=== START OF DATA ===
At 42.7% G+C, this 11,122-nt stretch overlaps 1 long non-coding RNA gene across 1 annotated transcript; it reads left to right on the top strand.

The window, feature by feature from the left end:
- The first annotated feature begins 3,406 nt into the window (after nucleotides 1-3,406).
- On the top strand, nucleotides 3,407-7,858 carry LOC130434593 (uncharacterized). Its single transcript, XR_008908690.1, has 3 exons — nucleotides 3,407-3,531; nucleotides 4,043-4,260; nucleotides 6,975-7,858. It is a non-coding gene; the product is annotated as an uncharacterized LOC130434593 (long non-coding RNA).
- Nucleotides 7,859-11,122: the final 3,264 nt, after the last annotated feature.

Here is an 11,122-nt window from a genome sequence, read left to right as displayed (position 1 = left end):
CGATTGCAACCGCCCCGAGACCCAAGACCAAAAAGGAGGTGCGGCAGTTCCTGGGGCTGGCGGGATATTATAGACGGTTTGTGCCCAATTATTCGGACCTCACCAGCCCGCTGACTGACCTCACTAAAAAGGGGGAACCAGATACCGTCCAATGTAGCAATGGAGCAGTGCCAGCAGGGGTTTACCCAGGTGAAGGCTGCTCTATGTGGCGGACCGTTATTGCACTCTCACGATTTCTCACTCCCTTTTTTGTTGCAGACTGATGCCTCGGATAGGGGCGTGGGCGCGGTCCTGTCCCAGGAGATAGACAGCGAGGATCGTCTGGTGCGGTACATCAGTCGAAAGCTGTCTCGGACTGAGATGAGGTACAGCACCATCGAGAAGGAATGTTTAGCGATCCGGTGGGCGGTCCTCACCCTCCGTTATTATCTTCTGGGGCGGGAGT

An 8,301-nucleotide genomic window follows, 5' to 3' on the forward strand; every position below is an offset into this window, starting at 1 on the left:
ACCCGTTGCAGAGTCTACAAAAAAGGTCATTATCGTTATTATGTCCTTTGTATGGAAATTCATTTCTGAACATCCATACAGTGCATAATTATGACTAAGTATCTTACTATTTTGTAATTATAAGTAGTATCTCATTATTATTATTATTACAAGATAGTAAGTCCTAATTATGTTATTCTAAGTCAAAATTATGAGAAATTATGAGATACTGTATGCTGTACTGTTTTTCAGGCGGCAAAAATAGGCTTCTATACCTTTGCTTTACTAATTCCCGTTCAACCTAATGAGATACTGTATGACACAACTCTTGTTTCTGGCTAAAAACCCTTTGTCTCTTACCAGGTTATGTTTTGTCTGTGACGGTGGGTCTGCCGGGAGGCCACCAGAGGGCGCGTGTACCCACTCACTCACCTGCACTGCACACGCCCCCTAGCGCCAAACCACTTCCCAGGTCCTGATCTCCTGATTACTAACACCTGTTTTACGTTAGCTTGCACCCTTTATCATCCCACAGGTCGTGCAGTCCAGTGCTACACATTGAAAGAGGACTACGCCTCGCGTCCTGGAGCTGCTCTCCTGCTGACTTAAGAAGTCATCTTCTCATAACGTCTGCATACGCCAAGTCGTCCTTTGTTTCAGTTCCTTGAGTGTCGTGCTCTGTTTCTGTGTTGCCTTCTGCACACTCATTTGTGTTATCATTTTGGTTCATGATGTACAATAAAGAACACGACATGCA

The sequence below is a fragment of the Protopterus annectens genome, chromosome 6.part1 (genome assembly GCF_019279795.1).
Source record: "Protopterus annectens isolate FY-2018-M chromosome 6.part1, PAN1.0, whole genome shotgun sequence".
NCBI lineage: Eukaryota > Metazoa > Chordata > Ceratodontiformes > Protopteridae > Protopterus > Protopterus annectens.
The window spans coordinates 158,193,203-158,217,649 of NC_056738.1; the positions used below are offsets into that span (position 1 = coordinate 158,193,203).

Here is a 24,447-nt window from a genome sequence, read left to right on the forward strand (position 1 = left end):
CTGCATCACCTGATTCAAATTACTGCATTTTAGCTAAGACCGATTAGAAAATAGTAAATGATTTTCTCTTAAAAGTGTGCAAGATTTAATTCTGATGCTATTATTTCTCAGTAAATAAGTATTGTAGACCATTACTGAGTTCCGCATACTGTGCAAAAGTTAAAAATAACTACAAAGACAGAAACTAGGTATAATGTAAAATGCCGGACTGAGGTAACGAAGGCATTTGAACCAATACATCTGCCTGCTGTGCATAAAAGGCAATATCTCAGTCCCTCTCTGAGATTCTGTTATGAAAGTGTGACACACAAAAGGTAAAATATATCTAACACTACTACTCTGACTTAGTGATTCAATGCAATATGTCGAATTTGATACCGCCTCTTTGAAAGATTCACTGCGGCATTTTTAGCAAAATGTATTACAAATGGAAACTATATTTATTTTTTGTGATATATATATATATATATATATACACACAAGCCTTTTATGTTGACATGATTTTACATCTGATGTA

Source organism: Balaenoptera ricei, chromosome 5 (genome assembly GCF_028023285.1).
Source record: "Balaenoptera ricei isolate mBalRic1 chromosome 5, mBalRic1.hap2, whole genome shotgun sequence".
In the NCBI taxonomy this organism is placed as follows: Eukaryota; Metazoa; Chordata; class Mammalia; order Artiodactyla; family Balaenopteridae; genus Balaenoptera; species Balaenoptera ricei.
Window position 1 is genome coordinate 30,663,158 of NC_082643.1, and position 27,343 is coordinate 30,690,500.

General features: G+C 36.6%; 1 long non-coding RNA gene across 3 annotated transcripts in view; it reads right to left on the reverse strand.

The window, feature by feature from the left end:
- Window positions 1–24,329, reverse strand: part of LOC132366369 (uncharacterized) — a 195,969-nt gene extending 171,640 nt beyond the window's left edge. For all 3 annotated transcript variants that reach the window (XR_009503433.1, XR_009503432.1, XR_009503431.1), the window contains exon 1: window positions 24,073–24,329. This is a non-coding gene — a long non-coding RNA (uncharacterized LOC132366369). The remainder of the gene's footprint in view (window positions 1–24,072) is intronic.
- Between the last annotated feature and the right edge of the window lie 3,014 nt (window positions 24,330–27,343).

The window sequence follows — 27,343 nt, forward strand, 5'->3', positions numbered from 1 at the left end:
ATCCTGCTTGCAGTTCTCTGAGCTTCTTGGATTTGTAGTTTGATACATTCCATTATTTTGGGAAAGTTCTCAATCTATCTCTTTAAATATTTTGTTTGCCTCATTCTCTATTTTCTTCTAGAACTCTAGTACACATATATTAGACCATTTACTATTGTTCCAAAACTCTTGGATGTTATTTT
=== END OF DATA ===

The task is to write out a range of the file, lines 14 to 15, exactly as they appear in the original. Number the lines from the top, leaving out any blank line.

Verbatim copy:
Here is a 24,447-nt window from a genome sequence, read left to right on the forward strand (position 1 = left end):
CTGCATCACCTGATTCAAATTACTGCATTTTAGCTAAGACCGATTAGAAAATAGTAAATGATTTTCTCTTAAAAGTGTGCAAGATTTAATTCTGATGCTATTATTTCTCAGTAAATAAGTATTGTAGACCATTACTGAGTTCCGCATACTGTGCAAAAGTTAAAAATAACTACAAAGACAGAAACTAGGTATAATGTAAAATGCCGGACTGAGGTAACGAAGGCATTTGAACCAATACATCTGCCTGCTGTGCATAAAAGGCAATATCTCAGTCCCTCTCTGAGATTCTGTTATGAAAGTGTGACACACAAAAGGTAAAATATATCTAACACTACTACTCTGACTTAGTGATTCAATGCAATATGTCGAATTTGATACCGCCTCTTTGAAAGATTCACTGCGGCATTTTTAGCAAAATGTATTACAAATGGAAACTATATTTATTTTTTGTGATATATATATATATATATATATACACACAAGCCTTTTATGTTGACATGATTTTACATCTGATGTA